Position: Board Member
I’ve been a proud Co-op member since 2000. I found the Co-op the week I was interviewing for the job I still hold at the Crane School of Music.
I have been on the Board of the Co-op for the last year as a short-term replacement, as well as on the Outreach and Fundraising Committees. Before that, I volunteered as a working member many times, but most often it was my husband, Jackson, who could be found working on the stone wall and seating area next to the Co-op, repairing the parking area after a hard winter, setting up the plant tables and watering system every spring, and working in the Bakery. He did anything and everything the Co-op needed. His stroke in July of 2017 and the subsequent loss of his physical presence in Potsdam was felt keenly by me of course, but also by many of the community projects we worked on together with his “can-do” spirit. Luckily, he is still a reliable resource for advice and loves all the food I bring him from the Co-op!
Our Co-op needs continual input and energy from as many of us in the community as possible. It is a true community institution, seeking to deliver the best, most healthy local food. Our food travels the least distance and comes from the land we live on, that we can watch cultivated by our neighbors and our friends. That passion for locally grown plants is what drives me to support our Co-op in any way it might need.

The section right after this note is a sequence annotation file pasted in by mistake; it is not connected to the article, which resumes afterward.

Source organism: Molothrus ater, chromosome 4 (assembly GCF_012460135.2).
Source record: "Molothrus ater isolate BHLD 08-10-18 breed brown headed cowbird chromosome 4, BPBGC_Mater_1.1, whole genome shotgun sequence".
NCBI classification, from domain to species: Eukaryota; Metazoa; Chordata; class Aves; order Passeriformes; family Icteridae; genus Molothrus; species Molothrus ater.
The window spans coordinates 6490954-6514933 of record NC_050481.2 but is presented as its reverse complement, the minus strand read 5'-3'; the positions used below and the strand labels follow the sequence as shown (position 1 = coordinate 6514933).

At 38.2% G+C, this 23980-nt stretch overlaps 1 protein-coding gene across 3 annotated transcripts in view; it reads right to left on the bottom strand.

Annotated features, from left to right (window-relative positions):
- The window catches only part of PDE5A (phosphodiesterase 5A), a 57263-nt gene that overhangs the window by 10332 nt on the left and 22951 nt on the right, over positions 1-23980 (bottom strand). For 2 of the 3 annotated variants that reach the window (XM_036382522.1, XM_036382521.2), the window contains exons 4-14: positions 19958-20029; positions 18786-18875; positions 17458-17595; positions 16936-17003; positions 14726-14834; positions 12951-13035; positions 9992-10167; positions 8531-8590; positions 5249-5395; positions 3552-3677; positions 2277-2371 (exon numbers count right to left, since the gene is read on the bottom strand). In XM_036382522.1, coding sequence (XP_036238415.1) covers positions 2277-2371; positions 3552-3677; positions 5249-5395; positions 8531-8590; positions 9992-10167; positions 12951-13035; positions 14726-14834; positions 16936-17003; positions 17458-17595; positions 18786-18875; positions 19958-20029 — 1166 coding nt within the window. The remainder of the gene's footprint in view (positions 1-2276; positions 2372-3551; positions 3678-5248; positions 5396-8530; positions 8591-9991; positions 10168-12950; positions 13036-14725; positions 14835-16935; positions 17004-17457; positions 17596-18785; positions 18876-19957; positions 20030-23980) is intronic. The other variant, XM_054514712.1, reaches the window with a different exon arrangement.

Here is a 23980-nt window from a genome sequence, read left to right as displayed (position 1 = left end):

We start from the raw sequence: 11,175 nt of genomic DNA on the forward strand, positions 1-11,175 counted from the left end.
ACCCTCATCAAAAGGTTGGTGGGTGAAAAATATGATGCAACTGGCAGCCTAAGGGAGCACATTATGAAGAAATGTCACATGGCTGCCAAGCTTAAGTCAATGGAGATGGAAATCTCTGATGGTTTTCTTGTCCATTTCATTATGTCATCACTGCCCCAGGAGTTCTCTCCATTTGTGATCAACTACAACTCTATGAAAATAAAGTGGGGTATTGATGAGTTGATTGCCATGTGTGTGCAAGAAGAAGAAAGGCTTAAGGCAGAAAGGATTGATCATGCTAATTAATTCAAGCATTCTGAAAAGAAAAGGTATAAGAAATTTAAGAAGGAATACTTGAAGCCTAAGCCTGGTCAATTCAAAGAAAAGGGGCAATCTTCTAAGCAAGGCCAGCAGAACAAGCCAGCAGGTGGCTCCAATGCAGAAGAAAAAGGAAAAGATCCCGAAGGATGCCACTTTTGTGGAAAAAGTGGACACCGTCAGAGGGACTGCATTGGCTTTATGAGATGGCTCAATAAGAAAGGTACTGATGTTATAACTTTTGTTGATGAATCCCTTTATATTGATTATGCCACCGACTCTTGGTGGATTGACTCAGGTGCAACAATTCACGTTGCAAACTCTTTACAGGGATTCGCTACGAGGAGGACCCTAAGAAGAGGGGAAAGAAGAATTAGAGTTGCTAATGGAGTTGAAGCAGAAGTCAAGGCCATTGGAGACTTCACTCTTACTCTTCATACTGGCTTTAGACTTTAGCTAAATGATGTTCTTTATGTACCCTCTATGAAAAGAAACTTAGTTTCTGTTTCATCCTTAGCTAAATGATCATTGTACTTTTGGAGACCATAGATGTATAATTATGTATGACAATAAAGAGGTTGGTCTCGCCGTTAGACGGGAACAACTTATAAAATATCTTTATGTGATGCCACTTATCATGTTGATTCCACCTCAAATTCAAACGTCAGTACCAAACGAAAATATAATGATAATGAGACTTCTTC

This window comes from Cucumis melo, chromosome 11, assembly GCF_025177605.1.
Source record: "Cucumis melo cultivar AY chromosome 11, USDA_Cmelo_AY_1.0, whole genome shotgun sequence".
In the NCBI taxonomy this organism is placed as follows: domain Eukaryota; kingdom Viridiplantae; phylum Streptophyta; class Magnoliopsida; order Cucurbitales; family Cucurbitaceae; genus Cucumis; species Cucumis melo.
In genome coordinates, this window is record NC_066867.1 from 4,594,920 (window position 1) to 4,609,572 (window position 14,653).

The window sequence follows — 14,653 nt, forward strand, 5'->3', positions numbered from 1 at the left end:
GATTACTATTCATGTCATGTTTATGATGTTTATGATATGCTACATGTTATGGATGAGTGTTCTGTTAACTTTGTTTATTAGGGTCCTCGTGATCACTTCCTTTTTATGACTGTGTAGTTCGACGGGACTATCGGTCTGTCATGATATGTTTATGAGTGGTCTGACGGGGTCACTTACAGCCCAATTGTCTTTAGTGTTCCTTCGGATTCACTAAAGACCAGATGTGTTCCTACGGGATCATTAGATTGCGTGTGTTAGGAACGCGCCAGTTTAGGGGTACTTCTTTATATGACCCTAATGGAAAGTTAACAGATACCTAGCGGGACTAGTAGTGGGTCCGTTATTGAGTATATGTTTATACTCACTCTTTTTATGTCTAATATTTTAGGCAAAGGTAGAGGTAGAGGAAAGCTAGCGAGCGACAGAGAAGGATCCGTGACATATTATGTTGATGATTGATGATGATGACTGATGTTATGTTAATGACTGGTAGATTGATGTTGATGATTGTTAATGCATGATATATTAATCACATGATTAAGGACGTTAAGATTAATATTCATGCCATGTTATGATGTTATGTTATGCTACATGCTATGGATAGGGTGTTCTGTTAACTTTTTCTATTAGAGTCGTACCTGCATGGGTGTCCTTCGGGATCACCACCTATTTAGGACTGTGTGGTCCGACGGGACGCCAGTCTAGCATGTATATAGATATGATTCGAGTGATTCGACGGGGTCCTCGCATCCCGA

I am a teacher and a performer. I love helping individuals and our community grow, and cooking up local projects. In 2008, I brought the Metropolitan Opera Live in HD to the Potsdam Roxy Theater and introduced hundreds and hundreds of North Country residents to the phenomenon of opera. In 2012, we rescued a dash-into-the-street kind of dog, and after four years of fundraising, forest-clearing, and fencing, we finally opened the gates to the Potsdam Community Dog Park. Both projects took an understanding and galvanizing of our community resources and an ability to help negotiate with long-standing institutions.
From the moment we came into town, the staff we met at the Co-op, the food we found, and the way the whole place lifted our spirits at the beginning or end of a long day was strong motivation to be a part of something that was so embedded in the community. It’s a personal place where staff and shoppers know each other’s names and care about each other’s lives. The Co-op is the place I go shopping for the freshest fruits, vegetables, grains, and beans, as well as the most diverse selection of vegan-friendly packaged foods in the entire North Country. Our Co-op is a place of community, a place for us to have a say in what and how we eat.
I want to help our Co-op to expand, to reach more people in order to provide a venue for learning and distributing the best our food system can provide. We can become a teaching institution with a focus on health and well-being. We can host wellness and cooking classes, tastings, and joint ventures with other food and beverage producers. We can be the hub of local and organic food in the North Country, and we can answer to the people of the North Country with all of our personal attention and expertise.
And since my husband is now disabled, I have a personal stake in making our Co-op more user-friendly, and easier to access and navigate. We need to become a welcoming site for everyone, no matter their physical capacity. I think the Co-op needs to be a place for anyone and everyone to shop, to cultivate understanding and knowledge. Diversity in all its many forms is our richness and we need to be at the center of promoting that with open doors.